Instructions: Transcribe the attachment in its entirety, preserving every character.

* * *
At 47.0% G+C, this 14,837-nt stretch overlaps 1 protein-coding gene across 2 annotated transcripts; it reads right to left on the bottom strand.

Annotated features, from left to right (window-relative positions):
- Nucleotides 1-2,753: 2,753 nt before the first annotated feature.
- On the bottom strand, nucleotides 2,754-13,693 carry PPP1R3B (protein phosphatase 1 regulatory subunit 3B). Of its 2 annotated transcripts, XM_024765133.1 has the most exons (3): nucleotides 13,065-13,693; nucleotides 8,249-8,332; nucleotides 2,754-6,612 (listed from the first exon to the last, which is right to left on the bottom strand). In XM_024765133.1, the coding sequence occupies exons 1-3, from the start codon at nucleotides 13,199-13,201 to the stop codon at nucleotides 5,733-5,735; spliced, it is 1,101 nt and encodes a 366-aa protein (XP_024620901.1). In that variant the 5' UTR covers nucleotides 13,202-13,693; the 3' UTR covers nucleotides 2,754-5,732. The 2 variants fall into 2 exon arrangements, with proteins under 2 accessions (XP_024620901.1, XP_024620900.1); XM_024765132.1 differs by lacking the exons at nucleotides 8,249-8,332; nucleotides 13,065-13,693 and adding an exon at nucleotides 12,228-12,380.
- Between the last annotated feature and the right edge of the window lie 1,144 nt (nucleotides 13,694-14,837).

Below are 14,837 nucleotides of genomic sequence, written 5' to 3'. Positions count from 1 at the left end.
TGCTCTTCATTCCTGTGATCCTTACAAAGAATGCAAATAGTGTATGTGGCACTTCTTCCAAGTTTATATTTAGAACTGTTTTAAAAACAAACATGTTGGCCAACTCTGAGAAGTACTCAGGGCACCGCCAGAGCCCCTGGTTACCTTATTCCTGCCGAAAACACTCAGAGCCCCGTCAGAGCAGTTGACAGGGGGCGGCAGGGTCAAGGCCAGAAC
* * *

At 47.0% G+C, this 14,837-nt stretch overlaps 1 protein-coding gene across 2 annotated transcripts; it reads right to left on the bottom strand.

Annotated features, from left to right (window-relative positions):
- Nucleotides 1-2,753: 2,753 nt before the first annotated feature.
- On the bottom strand, nucleotides 2,754-13,693 carry PPP1R3B (protein phosphatase 1 regulatory subunit 3B). Of its 2 annotated transcripts, XM_024765133.1 has the most exons (3): nucleotides 13,065-13,693; nucleotides 8,249-8,332; nucleotides 2,754-6,612 (listed from the first exon to the last, which is right to left on the bottom strand). In XM_024765133.1, the coding sequence occupies exons 1-3, from the start codon at nucleotides 13,199-13,201 to the stop codon at nucleotides 5,733-5,735; spliced, it is 1,101 nt and encodes a 366-aa protein (XP_024620901.1). In that variant the 5' UTR covers nucleotides 13,202-13,693; the 3' UTR covers nucleotides 2,754-5,732. The 2 variants fall into 2 exon arrangements, with proteins under 2 accessions (XP_024620901.1, XP_024620900.1); XM_024765132.1 differs by lacking the exons at nucleotides 8,249-8,332; nucleotides 13,065-13,693 and adding an exon at nucleotides 12,228-12,380.
- Between the last annotated feature and the right edge of the window lie 1,144 nt (nucleotides 13,694-14,837).

Below are 14,837 nucleotides of genomic sequence, written 5' to 3'. Positions count from 1 at the left end.
TGCTCTTCATTCCTGTGATCCTTACAAAGAATGCAAATAGTGTATGTGGCACTTCTTCCAAGTTTATATTTAGAACTGTTTTAAAAACAAACATGTTGGCCAACTCTGAGAAGTACTCAGGGCACCGCCAGAGCCCCTGGTTACCTTATTCCTGCCGAAAACACTCAGAGCCCCGTCAGAGCAGTTGACAGGGGGCGGCAGGGTCAAGGCCAGAAC